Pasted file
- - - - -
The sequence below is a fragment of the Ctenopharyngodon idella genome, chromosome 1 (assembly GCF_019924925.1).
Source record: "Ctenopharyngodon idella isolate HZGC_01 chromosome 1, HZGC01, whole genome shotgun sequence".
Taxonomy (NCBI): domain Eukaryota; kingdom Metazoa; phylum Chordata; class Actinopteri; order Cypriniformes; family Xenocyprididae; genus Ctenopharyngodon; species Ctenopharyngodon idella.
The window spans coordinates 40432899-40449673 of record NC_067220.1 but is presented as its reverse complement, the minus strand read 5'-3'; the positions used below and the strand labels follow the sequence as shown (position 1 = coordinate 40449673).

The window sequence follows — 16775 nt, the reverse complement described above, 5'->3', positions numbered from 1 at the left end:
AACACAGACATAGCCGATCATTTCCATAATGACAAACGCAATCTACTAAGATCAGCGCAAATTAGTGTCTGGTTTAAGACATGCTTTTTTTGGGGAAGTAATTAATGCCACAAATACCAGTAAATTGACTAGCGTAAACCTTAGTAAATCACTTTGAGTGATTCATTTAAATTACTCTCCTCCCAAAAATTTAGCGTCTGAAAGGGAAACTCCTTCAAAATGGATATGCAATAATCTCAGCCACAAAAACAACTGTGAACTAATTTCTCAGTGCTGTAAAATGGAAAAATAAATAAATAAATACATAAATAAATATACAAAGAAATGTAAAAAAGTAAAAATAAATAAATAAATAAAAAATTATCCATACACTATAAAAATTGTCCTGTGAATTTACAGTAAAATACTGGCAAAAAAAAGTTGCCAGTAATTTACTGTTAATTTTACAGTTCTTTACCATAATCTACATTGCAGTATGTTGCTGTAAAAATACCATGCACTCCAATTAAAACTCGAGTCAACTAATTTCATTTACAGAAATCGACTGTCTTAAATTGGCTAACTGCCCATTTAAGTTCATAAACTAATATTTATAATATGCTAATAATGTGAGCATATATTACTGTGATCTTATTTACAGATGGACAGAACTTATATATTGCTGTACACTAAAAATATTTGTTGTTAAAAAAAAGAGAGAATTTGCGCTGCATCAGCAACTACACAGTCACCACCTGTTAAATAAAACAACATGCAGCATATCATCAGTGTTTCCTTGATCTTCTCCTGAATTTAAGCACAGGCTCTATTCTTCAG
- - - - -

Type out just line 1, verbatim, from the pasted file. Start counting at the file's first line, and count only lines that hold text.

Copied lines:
The sequence below is a fragment of the Ctenopharyngodon idella genome, chromosome 1 (assembly GCF_019924925.1).